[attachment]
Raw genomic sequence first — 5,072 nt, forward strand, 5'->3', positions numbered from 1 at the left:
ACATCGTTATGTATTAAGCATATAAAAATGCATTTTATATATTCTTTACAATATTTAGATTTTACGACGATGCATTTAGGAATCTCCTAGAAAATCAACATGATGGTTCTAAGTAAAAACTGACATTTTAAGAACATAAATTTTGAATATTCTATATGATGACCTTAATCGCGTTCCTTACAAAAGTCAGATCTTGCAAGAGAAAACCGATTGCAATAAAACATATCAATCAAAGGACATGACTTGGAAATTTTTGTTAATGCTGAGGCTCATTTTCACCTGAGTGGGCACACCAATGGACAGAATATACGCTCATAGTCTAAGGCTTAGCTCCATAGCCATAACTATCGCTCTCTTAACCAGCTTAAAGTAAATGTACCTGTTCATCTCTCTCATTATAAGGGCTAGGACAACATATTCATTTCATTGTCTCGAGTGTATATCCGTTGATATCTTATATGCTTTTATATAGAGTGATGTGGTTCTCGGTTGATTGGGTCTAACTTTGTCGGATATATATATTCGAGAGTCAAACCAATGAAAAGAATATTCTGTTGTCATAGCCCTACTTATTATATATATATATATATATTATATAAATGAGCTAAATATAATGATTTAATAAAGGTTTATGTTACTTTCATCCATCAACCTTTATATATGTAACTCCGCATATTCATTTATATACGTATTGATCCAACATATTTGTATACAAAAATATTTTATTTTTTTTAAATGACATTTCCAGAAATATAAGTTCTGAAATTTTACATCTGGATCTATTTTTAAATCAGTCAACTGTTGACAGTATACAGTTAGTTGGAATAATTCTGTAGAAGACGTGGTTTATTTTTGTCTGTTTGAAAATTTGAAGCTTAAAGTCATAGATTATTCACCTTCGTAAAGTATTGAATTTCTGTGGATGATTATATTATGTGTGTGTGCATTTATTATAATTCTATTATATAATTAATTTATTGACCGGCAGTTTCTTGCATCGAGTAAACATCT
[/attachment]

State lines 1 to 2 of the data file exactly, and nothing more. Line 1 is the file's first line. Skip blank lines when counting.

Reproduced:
Raw genomic sequence first — 5,072 nt, forward strand, 5'->3', positions numbered from 1 at the left:
ACATCGTTATGTATTAAGCATATAAAAATGCATTTTATATATTCTTTACAATATTTAGATTTTACGACGATGCATTTAGGAATCTCCTAGAAAATCAACATGATGGTTCTAAGTAAAAACTGACATTTTAAGAACATAAATTTTGAATATTCTATATGATGACCTTAATCGCGTTCCTTACAAAAGTCAGATCTTGCAAGAGAAAACCGATTGCAATAAAACATATCAATCAAAGGACATGACTTGGAAATTTTTGTTAATGCTGAGGCTCATTTTCACCTGAGTGGGCACACCAATGGACAGAATATACGCTCATAGTCTAAGGCTTAGCTCCATAGCCATAACTATCGCTCTCTTAACCAGCTTAAAGTAAATGTACCTGTTCATCTCTCTCATTATAAGGGCTAGGACAACATATTCATTTCATTGTCTCGAGTGTATATCCGTTGATATCTTATATGCTTTTATATAGAGTGATGTGGTTCTCGGTTGATTGGGTCTAACTTTGTCGGATATATATATTCGAGAGTCAAACCAATGAAAAGAATATTCTGTTGTCATAGCCCTACTTATTATATATATATATATATATTATATAAATGAGCTAAATATAATGATTTAATAAAGGTTTATGTTACTTTCATCCATCAACCTTTATATATGTAACTCCGCATATTCATTTATATACGTATTGATCCAACATATTTGTATACAAAAATATTTTATTTTTTTTAAATGACATTTCCAGAAATATAAGTTCTGAAATTTTACATCTGGATCTATTTTTAAATCAGTCAACTGTTGACAGTATACAGTTAGTTGGAATAATTCTGTAGAAGACGTGGTTTATTTTTGTCTGTTTGAAAATTTGAAGCTTAAAGTCATAGATTATTCACCTTCGTAAAGTATTGAATTTCTGTGGATGATTATATTATGTGTGTGTGCATTTATTATAATTCTATTATATAATTAATTTATTGACCGGCAGTTTCTTGCATCGAGTAAACATCT